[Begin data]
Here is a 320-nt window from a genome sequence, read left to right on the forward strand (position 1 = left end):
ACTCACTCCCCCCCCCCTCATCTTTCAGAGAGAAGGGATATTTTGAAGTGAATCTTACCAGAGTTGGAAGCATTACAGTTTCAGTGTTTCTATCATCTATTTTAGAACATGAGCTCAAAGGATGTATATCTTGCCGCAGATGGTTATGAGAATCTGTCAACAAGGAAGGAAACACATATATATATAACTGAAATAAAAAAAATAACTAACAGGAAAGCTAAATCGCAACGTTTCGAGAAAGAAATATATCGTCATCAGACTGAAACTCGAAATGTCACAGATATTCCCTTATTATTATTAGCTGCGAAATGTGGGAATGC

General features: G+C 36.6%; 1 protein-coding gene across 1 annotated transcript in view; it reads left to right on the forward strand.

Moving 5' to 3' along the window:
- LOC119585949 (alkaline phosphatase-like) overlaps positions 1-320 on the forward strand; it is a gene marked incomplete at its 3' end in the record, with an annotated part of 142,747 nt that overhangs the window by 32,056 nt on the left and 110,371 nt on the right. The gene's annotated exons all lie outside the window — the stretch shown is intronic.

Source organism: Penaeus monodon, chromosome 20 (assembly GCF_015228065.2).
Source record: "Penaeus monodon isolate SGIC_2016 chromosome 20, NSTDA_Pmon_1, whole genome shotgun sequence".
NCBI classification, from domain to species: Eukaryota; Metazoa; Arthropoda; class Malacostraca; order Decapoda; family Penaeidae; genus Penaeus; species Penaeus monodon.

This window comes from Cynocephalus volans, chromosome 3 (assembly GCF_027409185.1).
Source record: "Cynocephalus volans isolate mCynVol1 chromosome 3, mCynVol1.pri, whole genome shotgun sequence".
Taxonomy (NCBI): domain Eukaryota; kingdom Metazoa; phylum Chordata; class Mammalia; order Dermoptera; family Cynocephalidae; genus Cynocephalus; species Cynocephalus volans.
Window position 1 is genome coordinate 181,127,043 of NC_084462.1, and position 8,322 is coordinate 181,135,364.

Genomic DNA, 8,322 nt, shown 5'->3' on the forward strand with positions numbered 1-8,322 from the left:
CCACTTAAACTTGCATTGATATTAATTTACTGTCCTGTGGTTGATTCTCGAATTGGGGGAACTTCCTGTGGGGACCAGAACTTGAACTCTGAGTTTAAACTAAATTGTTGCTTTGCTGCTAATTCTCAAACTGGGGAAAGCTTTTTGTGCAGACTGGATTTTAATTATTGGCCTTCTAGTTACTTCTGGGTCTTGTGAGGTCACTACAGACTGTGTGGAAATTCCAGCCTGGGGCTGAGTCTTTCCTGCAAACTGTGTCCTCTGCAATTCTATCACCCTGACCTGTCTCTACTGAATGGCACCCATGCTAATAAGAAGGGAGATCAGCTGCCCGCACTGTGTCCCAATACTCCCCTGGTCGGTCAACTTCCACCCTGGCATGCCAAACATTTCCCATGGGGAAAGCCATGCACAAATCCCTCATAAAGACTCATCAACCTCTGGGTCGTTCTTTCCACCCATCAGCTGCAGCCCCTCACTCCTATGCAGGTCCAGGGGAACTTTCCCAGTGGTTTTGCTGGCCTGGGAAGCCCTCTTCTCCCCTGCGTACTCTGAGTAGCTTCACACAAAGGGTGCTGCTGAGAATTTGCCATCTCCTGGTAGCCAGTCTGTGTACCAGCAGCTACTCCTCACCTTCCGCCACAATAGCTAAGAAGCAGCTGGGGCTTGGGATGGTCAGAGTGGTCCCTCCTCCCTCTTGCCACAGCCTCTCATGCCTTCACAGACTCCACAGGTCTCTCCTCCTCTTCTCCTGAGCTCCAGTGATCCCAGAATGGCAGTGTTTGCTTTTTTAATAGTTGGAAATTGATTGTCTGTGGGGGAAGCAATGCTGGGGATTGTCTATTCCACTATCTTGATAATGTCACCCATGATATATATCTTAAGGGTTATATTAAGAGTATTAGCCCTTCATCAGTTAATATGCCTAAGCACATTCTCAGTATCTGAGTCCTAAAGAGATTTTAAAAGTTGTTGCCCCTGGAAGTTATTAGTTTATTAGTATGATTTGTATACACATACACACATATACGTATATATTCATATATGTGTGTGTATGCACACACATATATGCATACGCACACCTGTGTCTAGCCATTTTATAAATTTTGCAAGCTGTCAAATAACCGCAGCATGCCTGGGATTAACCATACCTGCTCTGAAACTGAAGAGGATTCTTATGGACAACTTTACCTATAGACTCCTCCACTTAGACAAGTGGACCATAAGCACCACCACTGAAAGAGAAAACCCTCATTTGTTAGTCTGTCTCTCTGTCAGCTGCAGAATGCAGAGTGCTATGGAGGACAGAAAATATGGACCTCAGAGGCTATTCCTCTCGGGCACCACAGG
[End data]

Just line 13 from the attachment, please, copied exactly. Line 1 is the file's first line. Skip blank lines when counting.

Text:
Genomic DNA, 8,322 nt, shown 5'->3' on the forward strand with positions numbered 1-8,322 from the left: